Render HTML from a string

I have a windows app that checks URL response time of our various web sites.  Right now it just checks the URL response time by using the HttpWebRequest class and downloading the sites html.  

I want to add an option to render the html that was downloaded.  When the page is rendered it would obviously download all the images of the site and timing that would also be useful.

When I am finished downloading all the html it is stored into a string.  How can I render the html in this string.  At this time I do not intend on giving the user the option of viewing the rendered page so if it doesnt render 100% correct like it would in Internet Explorer its not a show stopper.  I am mainly concerned about the amount of time to download all the content from the html (images, etc).

Thanks
Darrell
larockdAsked:
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sdn421Connect With a Mentor Commented:
You could write the string to a file and then open the file.

using System;
using System.IO;

string fileName = "myFile.htm";          
FileInfo file = new FileInfo(@"C:\acc" + fileName);

StreamWriter sw = file.CreateText();    
sw.WriteLine(htmlString);              
sw.Close();

You could also use an IE control as an ActiveX component.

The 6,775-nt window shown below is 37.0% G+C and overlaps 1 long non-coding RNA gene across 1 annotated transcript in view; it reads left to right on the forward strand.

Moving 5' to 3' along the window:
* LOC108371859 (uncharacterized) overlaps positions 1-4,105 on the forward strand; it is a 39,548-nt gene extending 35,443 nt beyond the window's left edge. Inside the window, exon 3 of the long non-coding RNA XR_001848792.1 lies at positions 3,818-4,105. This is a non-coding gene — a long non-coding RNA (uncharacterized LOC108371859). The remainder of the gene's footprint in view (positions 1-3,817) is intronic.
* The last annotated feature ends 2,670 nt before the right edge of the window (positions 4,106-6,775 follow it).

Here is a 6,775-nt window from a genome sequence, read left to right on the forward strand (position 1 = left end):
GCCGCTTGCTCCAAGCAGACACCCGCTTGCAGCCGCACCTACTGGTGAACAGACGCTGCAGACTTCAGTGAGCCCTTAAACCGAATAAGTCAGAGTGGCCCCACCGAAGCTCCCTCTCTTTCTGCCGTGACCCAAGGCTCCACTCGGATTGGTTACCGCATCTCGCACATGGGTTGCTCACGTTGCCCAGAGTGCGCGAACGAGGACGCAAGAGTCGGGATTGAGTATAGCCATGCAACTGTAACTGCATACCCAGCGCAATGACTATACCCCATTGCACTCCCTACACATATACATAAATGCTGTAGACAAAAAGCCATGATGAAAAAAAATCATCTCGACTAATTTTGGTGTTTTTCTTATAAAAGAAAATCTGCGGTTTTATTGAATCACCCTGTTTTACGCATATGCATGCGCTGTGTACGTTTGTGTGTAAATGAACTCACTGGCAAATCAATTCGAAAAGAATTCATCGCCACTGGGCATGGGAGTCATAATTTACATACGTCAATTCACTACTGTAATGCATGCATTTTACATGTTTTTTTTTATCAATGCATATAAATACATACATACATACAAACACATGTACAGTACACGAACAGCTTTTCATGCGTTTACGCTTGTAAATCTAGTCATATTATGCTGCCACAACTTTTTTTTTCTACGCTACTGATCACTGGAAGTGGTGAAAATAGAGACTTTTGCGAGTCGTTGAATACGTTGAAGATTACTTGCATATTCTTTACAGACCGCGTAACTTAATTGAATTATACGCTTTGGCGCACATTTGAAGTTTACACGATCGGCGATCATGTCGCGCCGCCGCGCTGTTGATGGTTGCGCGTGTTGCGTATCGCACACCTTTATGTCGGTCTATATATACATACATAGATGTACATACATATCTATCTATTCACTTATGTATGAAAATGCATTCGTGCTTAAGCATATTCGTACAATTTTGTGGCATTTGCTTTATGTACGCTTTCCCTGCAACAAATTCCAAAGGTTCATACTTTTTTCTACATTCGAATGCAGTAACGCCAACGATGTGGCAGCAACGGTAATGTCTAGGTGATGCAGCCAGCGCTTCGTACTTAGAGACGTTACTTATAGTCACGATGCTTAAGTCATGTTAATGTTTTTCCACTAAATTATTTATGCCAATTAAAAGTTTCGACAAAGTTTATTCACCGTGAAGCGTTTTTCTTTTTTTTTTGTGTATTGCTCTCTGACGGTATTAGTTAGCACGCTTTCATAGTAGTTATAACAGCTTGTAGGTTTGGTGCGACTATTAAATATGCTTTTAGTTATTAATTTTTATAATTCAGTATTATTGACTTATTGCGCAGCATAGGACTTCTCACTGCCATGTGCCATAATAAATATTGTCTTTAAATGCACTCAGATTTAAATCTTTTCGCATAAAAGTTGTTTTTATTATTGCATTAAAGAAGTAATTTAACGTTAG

Add a reference to "Microsoft Web Browser" in your project. You can then use this object to navigate and display the web page.

I am not sure if this is what you are looking for.  Let me know if you need something else.

Good Luck.

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larockdAuthor Commented:
Basically what I am looking for is a way to render the page in the background.  It does not matter if the user sees the rendered page.  The whole purpose for the rendered page is to time how long it takes to download the whole page.

For example if you have two pages and they each display one image and the one page's image is 5K and the other pages image is 5 megs then the time it takes to download each page's html will be close, but the amount of time to download the pages associated parts (images) will dramitically differ for both those pages.

I am interested in using the activeX web browser control how would you do that?

dl
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AvonWyssCommented:
With your approach, you will always have to wait until the page has finished loading until you know how long it takes. And the time you measure may be completely wrong in several situations: if the user is downloading something else from the net, or if the server or connection to it is unusually slow.

Therefore, what I would do to solve your task, is to parse that HTML file yourself, finding any IMG, LINK REL, EMBED, OBJECT etc. tags, then request these with a HEAD request (which will return the content size without actually downloading it). Add all the sizes together (plus some bytes for protocol overhead if you want accurate numbers) and divide it by the speed of the targeted connection (e.g. how fast would it be on a cable connection, or on a crappy old 28'800 modem?).
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larockdAuthor Commented:
AvonWyss,

The reasons you site for the time being skewed is exactly what my program is attempting to monitor.  My program is not intended to give you an ideal response of a webpage load, but it is intended to alert you to problems such as poor connections, saturated paths, etc.  

Darrell
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